Soaring high in the Alpine mountains, embedded in a medieval city; sits a glass and steel tower of the Bergisel Ski Jump. The design stands as an inspiration for generations of architects to come, channeling many more such Ski Jumps across the world. Designed by Zaha Hadid Architects in 1999, the Bergisel Ski Jump overlooks the downtown of Innsbruck; inviting sports enthusiasts as well as tourists. A major landmark in the Austrian city of rich architectural and cultural heritage, the Ski Jump dominates the skyline of the city since its opening in 2002.
The hill has historic relevance from times where Tyroleans fought for their country’s freedom on the hill. In 1925, the first ski jump was built on this historic site. The ski jump is one of the important venues for hosting the third competition of the FIS Ski Jumping World Cup of the prestigious Four Hills Tournament. Therefore, it is an important venue for athletes around the world. But the old ski jump did not adhere to the international standards, so a new one needed to be built. Austrian Ski Federation hosted a competition for a new proposal replacing the old Ski Jump. Zaha Hadid Architects won the first prize in the competition of Bergisel Betriebsgesellschaft in 1999, and the construction of the new Ski Jump began in December of 1999. The brief included design of recreational spaces, sundeck, and cafe with the sports facility, a bizarre concept at the time.
The solution was a dynamic yet graceful, aesthetic yet flexible cross of a tower and bridge, standing out from the others by casting an impelling silhouette on the city. The Bergisel Ski Jump is Zaha Hadid’s first project in Austria; completely depicting the sport of speed, dynamicity, and power.
The functional design with the sweeping lines and seamless hybrid of spaces stands like a monument. Jan Hubener, the project manager discussed the project in an interview, “Originally, there was an abstract design idea that developed relatively independently from the competition regulations. It turned out during the design process that there was no problem to install the whole program into this abstract idea, it was flexible enough.” This modern-looking structure was initially rejected by some of the locals, due to the juxtaposition it had with the city. Despite the opposition, the construction of the new proposal began.
The various program requirements make up a single, unified structure with the ski ramp sloping along the mountain. Covering an area of 1470 square meters and a built-up of 355 square meters, the project cost about 15,600,000 Euro. The tall concrete shaft of the tower seven square meters in the plan is combined with a spatial green steel structure integrating the ramp and the café. The length is about 90 meters and the height is 50 meters, with two elevators bringing the visitors up. The top of the structure opens up into the café and the viewing decks. The public spaces are blended with the ski ramp like a cohesive whole, allowing uninterrupted panoramic views. The lower levels have technical rooms, office staff space, warehouse, and preparation area for the jumpers.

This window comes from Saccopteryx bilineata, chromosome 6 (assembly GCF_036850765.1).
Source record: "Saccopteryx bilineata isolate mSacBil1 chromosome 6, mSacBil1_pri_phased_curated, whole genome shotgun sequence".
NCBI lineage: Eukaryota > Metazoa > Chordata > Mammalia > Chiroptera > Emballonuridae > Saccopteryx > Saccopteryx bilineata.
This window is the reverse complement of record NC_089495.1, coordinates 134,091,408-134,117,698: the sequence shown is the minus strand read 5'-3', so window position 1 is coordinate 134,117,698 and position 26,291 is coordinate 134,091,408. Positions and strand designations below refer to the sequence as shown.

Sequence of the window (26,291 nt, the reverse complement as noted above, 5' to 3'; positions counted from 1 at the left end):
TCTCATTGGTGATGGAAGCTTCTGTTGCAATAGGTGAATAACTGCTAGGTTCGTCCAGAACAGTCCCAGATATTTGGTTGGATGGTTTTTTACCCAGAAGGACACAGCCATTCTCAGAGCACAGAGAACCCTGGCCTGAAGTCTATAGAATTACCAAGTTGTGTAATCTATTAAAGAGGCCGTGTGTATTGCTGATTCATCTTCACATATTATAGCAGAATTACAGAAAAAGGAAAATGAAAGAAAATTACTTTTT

The hybrid structure was built underground, on the surface, and initially was complicated to build. The structure is made with mathematical precision achieving the highest standards in design. The ramp frame is column-free over the 68.5-meter slope inclined at 35 degrees. The ramp has a U-shape cross-section. The construction process included difficulties like a difficult building site and uneven topography. These challenges came together with less construction time and high technical demands of the structure. Many alterations needed to be made before the construction was complete. The structural elements are not different systems but were built-in parts. The monolithic reinforced concrete structure was poured in place using a climber. Reinforced steel is circulated inside the cement. The concrete mix is such that the effects of weathering due to environmental conditions are controlled.
The main aim was to create a fluid structure, to achieve the fluidity and dynamicity of form, metal sheets were used to cover the building. The sheets were marked with vertical grooves along the curves and reflected light from the surface in all angles depending on the time of the day. The form has been strategically manipulated to add resistance to the jumper’s movement. There are parapets provided on the sides of the ramp to protect from the gushes of the wind. The structure is relatively flexible. The end of the ramp is made of reinforced concrete and buttressed stirrups made the margins of the end of the ramp designed to reduce lateral loads.
The world’s best ski jumpers can jump up to 140 meters from the 48-meter-high tower. The stadium capacity is around 28,000 people and it also features 13 information panels depicting the history and development of ski jumping.
The monumental presence of the ski jump in the Bergisel mountains is an interactive viewpoint for the users. It is lit up at night, drawing attention towards itself. The café and tracks of the ramp are lit by strips of lights. The interiors of the café change color throughout the night. Five years later, Hungeburgbahn funicular was complete with stations and glass cabins.